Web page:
Damien Lavera, a spokesperson for the Democratic National Committee, confirmed Florida and Michigan have been stripped of all of their delegates. And when asked if that could change, he said he would not speculate on hypothetical situations, and they were focusing on nominating a candidate within the existing rules.
The Florida Democratic Party sent the following press release out in December: "No matter what anybody says, Florida Democrats will make the primary count by going to the polls and casting their votes on January 29th. The nation will be paying attention, and Florida Democrats will have a major impact on the race.
"Accordingly, the Florida Democratic Party will respect the voters' choice on January 29th in determining the allocation of our delegates to the 2008 Democratic National Convention. We are confident that the Democratic Presidential nominee will seat Florida's delegation at the Convention."
The key is the nominee, which might be the case if a candidate is so far out in front it won't matter if they are seated. If the race is close, however, the situation in Michigan could complicate things.
Michigan voters are going to the polls on Tuesday, and they will not see the names of Barack Obama or John Edwards on the ballot. Hillary Clinton, Dennis Kucinich and Mike Gravel will be on the ballot.
Sen. Carl Levin, a Michigan Democrat who led the effort for an early Michigan primary, defended the move on Friday as a way to break the lock Iowa and New Hampshire have as the first states where voters can make decisions. He and others say larger, more diverse states, such as Michigan, should have more influence with early primaries.
Levin urged Democrats to vote for either Clinton or uncommitted.
Levin said despite the national party's threats to the contrary, Michigan's 156 delegates will be seated at the Democratic National Convention in August. He said seating those delegates would open the door for states to challenge and change the national party rules that require Iowa, New Hampshire, South Carolina and Nevada to hold the earliest primaries.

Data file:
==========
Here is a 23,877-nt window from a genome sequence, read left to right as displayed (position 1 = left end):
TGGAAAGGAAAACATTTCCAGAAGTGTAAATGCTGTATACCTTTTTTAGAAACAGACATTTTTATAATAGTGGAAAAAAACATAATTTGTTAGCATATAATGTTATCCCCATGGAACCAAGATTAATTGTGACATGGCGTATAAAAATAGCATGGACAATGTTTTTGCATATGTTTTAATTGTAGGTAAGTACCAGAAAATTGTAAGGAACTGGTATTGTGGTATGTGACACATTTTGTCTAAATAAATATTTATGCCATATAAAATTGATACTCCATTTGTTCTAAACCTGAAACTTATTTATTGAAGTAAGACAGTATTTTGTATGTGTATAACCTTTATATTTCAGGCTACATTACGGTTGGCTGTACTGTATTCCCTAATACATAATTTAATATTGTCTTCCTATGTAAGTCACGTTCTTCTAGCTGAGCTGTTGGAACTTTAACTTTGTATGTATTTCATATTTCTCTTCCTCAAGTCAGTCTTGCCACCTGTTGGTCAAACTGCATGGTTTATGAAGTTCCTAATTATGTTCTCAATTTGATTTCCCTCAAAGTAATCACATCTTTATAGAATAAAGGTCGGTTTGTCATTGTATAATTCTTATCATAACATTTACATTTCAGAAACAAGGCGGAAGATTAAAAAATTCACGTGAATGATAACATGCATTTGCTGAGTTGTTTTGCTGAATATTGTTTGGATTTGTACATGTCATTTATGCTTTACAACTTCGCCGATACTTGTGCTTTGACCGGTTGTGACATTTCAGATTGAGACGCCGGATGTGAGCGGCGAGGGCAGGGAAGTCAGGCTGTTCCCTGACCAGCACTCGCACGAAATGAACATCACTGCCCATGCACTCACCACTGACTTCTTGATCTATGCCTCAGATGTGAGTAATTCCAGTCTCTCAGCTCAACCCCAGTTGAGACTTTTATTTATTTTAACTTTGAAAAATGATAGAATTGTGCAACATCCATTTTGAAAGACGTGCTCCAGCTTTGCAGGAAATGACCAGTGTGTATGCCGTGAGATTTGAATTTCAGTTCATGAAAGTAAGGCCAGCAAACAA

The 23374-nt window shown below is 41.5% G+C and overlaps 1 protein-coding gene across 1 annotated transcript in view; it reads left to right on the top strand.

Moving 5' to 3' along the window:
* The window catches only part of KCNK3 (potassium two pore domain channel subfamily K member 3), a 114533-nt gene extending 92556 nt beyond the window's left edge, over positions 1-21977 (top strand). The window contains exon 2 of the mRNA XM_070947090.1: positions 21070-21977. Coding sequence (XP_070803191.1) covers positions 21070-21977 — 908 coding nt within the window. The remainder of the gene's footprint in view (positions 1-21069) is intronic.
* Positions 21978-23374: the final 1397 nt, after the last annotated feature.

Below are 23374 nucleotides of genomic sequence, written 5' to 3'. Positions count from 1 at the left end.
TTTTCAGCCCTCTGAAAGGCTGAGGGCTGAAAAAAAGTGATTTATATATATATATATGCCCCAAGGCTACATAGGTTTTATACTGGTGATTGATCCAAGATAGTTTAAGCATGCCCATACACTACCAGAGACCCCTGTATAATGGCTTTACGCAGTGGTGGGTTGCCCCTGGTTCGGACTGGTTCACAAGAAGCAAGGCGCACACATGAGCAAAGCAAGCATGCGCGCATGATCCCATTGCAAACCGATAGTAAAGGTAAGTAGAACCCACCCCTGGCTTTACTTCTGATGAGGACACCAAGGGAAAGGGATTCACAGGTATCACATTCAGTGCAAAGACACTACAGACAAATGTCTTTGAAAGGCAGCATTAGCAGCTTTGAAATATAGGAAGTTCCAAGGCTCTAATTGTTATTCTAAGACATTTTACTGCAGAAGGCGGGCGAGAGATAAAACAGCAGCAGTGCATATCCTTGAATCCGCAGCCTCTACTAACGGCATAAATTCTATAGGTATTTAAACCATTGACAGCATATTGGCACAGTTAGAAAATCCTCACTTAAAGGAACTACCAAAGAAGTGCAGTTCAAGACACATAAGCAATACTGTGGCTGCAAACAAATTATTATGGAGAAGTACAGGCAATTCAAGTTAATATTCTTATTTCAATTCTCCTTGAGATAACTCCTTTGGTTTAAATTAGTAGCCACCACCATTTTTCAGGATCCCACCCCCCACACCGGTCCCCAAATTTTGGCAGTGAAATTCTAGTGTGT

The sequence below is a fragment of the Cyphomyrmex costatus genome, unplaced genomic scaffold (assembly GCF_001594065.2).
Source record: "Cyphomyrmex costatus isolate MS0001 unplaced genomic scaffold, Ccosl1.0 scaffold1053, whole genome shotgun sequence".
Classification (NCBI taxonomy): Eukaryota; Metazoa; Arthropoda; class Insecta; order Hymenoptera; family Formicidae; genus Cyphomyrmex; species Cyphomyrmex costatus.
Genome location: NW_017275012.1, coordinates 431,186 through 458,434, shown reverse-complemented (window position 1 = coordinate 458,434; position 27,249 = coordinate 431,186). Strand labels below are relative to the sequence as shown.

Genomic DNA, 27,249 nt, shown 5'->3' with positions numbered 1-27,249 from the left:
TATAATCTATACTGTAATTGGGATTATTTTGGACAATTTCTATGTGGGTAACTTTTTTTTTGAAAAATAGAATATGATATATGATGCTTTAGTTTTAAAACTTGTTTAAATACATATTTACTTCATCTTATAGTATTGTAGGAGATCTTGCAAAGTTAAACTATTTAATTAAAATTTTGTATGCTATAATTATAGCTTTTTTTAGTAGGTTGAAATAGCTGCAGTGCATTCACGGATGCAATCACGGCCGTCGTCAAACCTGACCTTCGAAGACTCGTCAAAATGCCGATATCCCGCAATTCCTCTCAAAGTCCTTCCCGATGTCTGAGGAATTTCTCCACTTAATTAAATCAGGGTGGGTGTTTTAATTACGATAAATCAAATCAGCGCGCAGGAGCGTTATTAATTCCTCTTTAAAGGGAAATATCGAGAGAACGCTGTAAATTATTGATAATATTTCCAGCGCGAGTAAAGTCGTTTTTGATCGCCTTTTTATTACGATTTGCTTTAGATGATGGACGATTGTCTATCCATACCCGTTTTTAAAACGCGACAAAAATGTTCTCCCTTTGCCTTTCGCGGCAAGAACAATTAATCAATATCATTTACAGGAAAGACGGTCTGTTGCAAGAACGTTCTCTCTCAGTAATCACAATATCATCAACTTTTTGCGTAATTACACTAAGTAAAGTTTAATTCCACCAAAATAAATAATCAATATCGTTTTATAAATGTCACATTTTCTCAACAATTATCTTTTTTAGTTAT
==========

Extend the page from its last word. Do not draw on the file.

Levin said it's unimaginable the convention would deny seats to delegates from such large, politically important states as Florida and Michigan.
"Why would any convention say we're not going to seat delegates from two critical states in order to protect the privileged position of New Hampshire and Iowa?" Levin said. "Why would a convention do anything to self-destruct?"
US Rep. John Conyers and his wife, Detroit City Councilwoman Monica Conyers, will begin airing radio ads this week urging voters to cast their ballots for uncommitted.
Detroiters for Uncommitted Voters, a group of mostly Obama supporters, wants to make sure people vote in the Democratic primary on Tuesday, even if their candidate isn't on the ballot.
"We really want to educate people on what they should do," said Edna Bell, a former Wayne County commissioner. "If Michigan voters want change, the uncommitted vote is their way to make their voices heard."
It's presumed most uncommitted delegates will favor Obama or Edwards, but, once at the convention, they can support any candidate in contention for the Democratic nomination.
But what if the uncommitted campaign is not successful? Could Clinton walk off with most of the delegates? While it is possible, Florida probably has it right. It will be the nominee who will have influence over the credentials committee at the convention. So if Michigan's 156 delegates won't affect the outcome, then the eventual nominee will likely tell his/her supporters to seat the delegates. If the race is extremely close, all bets are off.